Updated 32 sec ago

Bangladesh reinforces virus lockdown on Rohingya camps

  • Infection spike prompts tough measures as country’s death toll reaches 846

DHAKA: Authorities in Bangladesh’s Cox’s Bazar, which is home to more than 1 million Rohingya refugees, reinforced a two-week lockdown to limit the spread of the coronavirus outbreak, officials said Saturday.

The disease has killed 846 people in Bangladesh and the total number of infections as of Saturday was 63,026, with 29 people testing positive for the virus and one death reported at the refugee camps.
“In the past couple of days we have noticed a sudden boom in the virus infection rate in the district, which prompted us to reinforce a very strict lockdown again,” Shajahan Ali, additional district magistrate of Cox’s Bazar, told Arab News. He said that the doubling down would include dividing the area into different parts, with no entry allowed in the “red zone.”
“To make the lockdown truly effective vehicles’ movements will be restricted. People from outside Cox’s Bazar will not be allowed to enter the city. Kitchen markets will remain open for several hours only on Sundays and Thursdays. Banks will also follow the same,” he added.
Overburdened and with limited facilities available, district officials have been struggling with a sudden spike in infections.
Authorities were working around the clock to strengthen relief operations in the district to ease the suffering of refugees grappling with the restrictions, Ali said.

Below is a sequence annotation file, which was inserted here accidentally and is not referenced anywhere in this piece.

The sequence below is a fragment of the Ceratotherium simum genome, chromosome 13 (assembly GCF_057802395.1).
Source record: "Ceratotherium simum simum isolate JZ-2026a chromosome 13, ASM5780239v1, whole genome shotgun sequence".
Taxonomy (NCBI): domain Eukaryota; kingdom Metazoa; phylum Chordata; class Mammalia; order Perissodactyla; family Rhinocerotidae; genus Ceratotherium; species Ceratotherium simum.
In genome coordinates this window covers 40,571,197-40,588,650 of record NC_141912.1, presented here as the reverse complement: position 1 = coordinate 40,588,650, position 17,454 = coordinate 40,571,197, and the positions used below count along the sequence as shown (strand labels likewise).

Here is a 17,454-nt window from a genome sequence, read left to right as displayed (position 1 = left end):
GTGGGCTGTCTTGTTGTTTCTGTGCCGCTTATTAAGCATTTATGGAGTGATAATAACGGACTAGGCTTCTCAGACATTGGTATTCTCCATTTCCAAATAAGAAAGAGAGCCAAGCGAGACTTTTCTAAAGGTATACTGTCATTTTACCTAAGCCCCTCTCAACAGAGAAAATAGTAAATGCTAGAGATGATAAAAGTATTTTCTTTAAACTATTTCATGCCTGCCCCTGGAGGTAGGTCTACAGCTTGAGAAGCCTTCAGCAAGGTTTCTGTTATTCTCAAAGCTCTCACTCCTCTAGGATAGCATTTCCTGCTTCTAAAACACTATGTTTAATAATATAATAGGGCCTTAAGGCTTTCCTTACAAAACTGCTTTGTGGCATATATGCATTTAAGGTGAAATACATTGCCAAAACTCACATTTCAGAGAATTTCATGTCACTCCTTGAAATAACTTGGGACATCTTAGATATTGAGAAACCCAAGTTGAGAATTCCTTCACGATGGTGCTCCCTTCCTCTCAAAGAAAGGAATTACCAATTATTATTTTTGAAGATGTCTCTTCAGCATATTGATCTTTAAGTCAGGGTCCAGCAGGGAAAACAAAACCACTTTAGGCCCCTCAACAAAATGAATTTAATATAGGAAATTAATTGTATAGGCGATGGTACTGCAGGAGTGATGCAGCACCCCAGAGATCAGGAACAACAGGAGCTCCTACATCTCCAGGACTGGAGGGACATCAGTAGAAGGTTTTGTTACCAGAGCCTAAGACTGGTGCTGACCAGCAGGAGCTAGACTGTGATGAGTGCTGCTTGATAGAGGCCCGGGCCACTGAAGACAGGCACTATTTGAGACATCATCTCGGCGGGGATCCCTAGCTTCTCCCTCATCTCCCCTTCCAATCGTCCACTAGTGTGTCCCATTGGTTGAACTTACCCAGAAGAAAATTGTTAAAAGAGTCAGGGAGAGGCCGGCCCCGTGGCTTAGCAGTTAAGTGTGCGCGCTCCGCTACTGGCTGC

“In addition to the regular social safety net program, we have included 200,000 more people under the relief support network. Considering the long-time impact of the coronavirus, this support program is designed for four months starting from May.”
Authorities resumed testing for the virus after halting the process for two days in the area as it was undergoing disinfection, said Dr. Abu Toha Bhuyan, health coordinator of the Refugee Relief and Repatriation Commission.
“Considering a huge population of 1.7 million host communities and 1 million Rohingya refugees, now we are working hard to increase the testing facilities in the district,” he told Arab News. “Also, with the two current lab facilities, we will launch another lab very soon at Teknaf sub-district, which holds several hundred thousand Rohingyas.”


The total number of infections as of Saturday was 63,026, with 29 people testing positive for the virus and one death reported at the refugee camps.

Authorities are looking to establish an intensive care unit and a high dependency unit by June 21 to provide emergency care to critical patients.
“We can’t predict the situation at this moment about how far worse it might be at the overcrowded Rohingya camps,” Bhuyan said. “But till now the situation is very much under control. Many Rohingyas are now aware of the importance of social distancing and cleanliness in case of any coronavirus suspect.”
He added that there was “definitely” room for improvement to strengthen health and safety awareness among refugees, and that there was an emergency meeting on Sunday to work out the issues such as social distancing which was “almost impossible to maintain among the refugees” due to space constraints.
A refugee family comprising seven to eight people live in a tent of just 120 square feet.
Bhuyan said it was harrowing for refugees to keep all family members, including children inside, with the onset of summer and sweltering conditions.